In 2007, a study conducted in HVH found that the proportion of intravenous catheter utilisations among the total admitted neonates in DON was 34.6%, but the rate of hospital-acquired bloodstream infection (BSI) in the DON was 15.3 per 1000 catheter-days. The proportion of nurses in the DON who complied with aseptic techniques during catheter placement was unacceptably low (25%) . In addition, TPN was prepared in patient rooms, not in the Department of Pharmaceuticals (DOP), as the World Health Organization (WHO) recommends.
At HVH, the high rate of CR-BSI could result from factors related to characteristics of patients, types of catheters, and aseptic techniques of healthcare workers during the placement and maintenance of catheters. Because of limited resources to address all these factors, we intervened in compliance with nurses’ aseptic techniques in DON together with relocating TPN preparation to DOP. The aims of this study were to (i) assess the incidence and causative organisms of CR-BSI, (ii) evaluate the effectiveness of the interventions, and (iii) identify the risk factors associated with CR-BSI.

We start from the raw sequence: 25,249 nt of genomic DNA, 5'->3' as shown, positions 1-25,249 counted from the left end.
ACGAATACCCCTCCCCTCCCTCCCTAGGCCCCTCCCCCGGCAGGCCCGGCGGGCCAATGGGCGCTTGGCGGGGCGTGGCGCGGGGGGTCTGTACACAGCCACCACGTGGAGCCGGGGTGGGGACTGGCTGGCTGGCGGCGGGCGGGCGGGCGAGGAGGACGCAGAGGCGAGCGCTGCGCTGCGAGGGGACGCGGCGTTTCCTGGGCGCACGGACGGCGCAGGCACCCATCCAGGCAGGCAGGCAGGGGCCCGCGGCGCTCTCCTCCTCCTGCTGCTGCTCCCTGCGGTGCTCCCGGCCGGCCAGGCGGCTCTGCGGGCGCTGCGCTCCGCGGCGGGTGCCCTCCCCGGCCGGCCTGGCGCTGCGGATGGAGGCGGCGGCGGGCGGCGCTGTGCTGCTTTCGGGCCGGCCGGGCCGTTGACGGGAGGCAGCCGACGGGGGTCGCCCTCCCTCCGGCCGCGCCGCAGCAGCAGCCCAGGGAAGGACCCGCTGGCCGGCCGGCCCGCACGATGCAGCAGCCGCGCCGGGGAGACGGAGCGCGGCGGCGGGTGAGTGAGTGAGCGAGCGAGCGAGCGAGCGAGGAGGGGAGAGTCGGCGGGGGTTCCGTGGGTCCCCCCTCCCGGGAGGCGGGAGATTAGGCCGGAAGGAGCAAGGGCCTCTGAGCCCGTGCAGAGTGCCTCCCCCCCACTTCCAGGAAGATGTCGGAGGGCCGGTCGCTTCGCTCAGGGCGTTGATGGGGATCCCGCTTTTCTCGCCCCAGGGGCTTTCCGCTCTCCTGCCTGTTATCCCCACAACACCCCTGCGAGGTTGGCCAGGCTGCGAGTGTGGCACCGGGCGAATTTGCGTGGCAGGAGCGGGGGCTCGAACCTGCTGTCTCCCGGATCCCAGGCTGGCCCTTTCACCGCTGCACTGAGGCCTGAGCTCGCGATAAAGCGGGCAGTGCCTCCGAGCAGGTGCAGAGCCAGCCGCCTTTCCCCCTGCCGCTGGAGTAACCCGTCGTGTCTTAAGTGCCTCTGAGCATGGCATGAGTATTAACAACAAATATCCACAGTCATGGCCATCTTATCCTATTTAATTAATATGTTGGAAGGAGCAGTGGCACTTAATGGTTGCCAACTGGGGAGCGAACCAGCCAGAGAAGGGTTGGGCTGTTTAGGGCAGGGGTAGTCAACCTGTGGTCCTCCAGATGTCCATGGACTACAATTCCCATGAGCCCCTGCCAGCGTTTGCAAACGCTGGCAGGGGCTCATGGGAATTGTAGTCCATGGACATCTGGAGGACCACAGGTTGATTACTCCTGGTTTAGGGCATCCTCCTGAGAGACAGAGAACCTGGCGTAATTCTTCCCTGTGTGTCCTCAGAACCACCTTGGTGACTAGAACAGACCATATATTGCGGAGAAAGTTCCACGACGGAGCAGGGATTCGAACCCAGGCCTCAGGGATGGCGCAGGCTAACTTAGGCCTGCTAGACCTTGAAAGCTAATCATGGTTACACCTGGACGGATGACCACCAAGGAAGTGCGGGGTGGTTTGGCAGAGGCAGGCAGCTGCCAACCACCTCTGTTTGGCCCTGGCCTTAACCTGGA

Descriptive of the intervention
The study was conducted from March 2011 through August 2012 in three succeeding 6-month periods: pre-intervention (01.3.2011–31.8.2011), intervention (01.9.2011–29.02.2012), and post-intervention (01.3.2012–31.8.2012). During the intervention period, we implemented the following: (i) training for all nurses of DON on BSI preventive practices; (ii) auditing of and feedback about aseptic technique during care and maintenance of catheters; and (iii) reorganising the procedure of TPN preparation by preparing TPN under a laminar airflow hood and relocating to a clean room in DOP.